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Asuuming the vacuum has zero mass (negligible ZPE of the vacuum) and since Black holes generate gravity without the presence of mass (i.e. singularity at the center of a Black Hole) does this mean that the vacuum is gravitational?

If yes, because free space vacuum is isotropic and homogeneous we would not feel its gravity effect and only feel it at the locations where there is a vacuum density gradient like in planets, stars and Black holes. I assume, that in the presence of normal matter the vacuum density changes locally.

In that sense does gravity originate and sources out of the vacuum?

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Already in special relativity, mass and energy are equivalent (the famous formula $E=mc^2$). So it's not surprising that in special relativity, it's not just mass that creates a gravitational field, but also energy (or even more generally, stress-energy).

So if you have a vaccuum with energy - e.g., a lot of photons - it creates a gravitational field.

Even more interesting thing happens in black holes, which have no particles whatsoever but a "self sustaining" gravitational field. It's sort of circular reasoning: Because near a black hole spacetime is bent, it causes a gravitation field and stress-energy, and this stress-energy in turn causes space-time to bend! The black hole, Schwarzschild's solution, is a particular solution of Einstein's field equations where the bending of space is exactly enough to create energy which creates the same bending.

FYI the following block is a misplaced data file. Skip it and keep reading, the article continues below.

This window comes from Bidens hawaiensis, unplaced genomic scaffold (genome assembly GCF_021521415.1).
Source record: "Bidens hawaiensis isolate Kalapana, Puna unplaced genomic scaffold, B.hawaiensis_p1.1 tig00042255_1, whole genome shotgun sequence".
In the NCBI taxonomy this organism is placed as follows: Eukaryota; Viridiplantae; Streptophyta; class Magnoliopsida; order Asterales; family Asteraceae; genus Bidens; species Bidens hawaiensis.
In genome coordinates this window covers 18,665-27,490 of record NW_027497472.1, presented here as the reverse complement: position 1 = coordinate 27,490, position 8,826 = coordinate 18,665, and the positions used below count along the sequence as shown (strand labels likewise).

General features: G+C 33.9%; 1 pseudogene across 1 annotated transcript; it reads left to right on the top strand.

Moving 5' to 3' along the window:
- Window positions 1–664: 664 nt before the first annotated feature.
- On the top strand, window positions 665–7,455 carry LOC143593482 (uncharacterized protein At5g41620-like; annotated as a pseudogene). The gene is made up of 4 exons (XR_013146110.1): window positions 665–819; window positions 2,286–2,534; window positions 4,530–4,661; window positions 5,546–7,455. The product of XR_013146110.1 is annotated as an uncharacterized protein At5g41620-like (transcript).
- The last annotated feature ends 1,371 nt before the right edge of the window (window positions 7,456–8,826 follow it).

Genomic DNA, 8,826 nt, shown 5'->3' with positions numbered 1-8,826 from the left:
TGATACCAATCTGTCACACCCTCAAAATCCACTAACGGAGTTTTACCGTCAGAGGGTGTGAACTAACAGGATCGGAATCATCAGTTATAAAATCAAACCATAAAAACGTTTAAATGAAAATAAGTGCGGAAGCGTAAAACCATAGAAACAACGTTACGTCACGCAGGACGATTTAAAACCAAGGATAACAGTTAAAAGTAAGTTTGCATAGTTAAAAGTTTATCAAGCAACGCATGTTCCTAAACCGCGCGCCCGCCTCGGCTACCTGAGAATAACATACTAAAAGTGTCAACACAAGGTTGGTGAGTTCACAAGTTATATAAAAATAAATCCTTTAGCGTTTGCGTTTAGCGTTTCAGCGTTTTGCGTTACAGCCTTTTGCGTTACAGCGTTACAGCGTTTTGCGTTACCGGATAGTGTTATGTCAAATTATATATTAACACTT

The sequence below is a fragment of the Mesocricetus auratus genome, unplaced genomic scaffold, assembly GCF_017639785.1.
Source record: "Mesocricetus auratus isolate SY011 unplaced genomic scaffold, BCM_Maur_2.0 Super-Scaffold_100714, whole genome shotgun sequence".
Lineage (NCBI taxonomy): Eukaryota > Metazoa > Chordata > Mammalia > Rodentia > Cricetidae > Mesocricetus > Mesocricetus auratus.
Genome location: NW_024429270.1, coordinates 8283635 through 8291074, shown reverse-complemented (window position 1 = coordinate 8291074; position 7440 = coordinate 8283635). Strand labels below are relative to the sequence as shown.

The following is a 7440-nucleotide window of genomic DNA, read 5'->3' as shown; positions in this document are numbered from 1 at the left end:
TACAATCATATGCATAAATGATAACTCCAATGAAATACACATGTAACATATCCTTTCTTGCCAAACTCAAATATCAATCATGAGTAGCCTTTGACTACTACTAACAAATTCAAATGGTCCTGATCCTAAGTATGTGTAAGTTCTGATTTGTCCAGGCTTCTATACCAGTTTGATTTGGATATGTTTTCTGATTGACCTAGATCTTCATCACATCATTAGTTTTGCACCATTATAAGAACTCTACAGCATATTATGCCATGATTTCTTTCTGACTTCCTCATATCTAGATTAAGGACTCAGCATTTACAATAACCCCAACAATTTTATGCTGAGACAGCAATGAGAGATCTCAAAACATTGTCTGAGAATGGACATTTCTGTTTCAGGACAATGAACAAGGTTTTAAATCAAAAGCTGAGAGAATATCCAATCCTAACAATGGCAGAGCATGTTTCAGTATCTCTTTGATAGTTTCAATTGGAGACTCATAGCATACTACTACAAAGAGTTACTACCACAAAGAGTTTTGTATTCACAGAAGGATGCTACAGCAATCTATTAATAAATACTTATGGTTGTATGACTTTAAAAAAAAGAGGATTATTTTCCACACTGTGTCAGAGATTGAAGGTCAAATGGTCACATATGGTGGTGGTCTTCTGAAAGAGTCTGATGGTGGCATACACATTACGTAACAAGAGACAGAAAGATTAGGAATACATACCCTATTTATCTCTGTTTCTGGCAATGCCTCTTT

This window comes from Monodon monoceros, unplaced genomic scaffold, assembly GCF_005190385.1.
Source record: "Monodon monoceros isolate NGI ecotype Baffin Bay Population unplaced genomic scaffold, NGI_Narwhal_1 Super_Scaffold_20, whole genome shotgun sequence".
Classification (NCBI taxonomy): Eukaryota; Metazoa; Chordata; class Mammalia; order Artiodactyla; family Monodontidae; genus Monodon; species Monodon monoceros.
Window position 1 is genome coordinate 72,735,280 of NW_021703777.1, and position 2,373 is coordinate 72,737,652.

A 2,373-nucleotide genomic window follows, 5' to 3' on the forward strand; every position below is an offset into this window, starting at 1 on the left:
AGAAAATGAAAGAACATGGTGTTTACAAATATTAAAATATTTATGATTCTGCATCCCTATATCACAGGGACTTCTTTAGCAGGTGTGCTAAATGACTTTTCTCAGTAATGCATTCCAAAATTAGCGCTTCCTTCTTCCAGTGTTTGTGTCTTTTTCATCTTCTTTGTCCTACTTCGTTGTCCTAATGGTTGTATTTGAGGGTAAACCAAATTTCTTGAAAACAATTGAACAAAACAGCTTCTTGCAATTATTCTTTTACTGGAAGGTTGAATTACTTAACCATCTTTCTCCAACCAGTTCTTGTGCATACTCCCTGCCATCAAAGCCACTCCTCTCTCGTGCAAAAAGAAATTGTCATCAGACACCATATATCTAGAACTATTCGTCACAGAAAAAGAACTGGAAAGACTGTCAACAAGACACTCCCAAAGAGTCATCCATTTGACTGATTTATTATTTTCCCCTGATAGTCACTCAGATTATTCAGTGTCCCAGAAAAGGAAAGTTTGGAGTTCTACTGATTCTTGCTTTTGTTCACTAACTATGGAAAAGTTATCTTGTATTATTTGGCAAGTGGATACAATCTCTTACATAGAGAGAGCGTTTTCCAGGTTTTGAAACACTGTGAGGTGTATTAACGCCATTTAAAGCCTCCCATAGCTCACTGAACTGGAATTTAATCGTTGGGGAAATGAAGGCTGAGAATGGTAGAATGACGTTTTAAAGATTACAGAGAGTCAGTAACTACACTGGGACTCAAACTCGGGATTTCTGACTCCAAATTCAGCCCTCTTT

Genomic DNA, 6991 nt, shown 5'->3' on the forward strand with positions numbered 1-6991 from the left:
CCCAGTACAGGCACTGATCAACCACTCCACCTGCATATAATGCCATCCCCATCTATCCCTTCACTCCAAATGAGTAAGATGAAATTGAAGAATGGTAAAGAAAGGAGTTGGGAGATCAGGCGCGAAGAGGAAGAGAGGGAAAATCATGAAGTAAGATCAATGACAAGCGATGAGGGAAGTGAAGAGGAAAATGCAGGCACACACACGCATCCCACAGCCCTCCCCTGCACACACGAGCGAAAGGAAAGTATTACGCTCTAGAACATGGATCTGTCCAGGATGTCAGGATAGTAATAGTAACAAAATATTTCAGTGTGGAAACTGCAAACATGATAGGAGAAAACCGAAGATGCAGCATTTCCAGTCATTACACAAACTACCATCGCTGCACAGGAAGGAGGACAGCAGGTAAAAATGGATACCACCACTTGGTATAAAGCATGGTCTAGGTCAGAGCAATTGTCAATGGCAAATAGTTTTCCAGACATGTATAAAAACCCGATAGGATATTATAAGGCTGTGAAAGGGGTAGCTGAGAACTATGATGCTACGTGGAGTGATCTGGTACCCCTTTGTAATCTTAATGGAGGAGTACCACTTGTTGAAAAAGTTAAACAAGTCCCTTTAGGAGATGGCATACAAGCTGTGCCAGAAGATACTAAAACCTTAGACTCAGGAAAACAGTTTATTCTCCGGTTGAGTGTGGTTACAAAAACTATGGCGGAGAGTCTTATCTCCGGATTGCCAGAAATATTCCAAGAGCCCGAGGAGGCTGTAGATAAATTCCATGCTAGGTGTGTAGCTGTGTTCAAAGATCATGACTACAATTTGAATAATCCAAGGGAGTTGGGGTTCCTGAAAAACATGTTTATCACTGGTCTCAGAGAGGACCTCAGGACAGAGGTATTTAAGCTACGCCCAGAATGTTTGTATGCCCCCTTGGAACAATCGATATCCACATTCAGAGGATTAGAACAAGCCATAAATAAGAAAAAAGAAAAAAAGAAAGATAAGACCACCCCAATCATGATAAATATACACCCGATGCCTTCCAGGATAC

Another thing worth noting is that Einstein's field equations ("General Relativity") also allows the concept of a cosmological constant, a.k.a. vacuum energy. It is possible that vaccuum itself has energy which in turn bends space and creates gravitation. We currently believe that our universe indeed has a small amount of that so-called "Dark Energy", and it is causing our universe's expansion to accelerate.

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    $\begingroup$ Because near a black hole spacetime is bent, it causes a gravitation field and stress-energy, and this stress-energy in turn causes space-time to bend. No. $T^{\mu\nu}$ for a Schwarzschild black hole is zero. There is no stress-energy. $\endgroup$
    – Ghoster
    Feb 15 at 4:55
  • $\begingroup$ Right, Sorry about that, I messed up my attempt at an answer. physics.stackexchange.com/questions/648643/… has a better discussion of how Schwartzshild's solution is possible even though the stress-energy is zero everywhere. This is still an answer for the original question - it's another example of the possibility of graviation even without matter or even stress-energy. $\endgroup$ Feb 15 at 7:42

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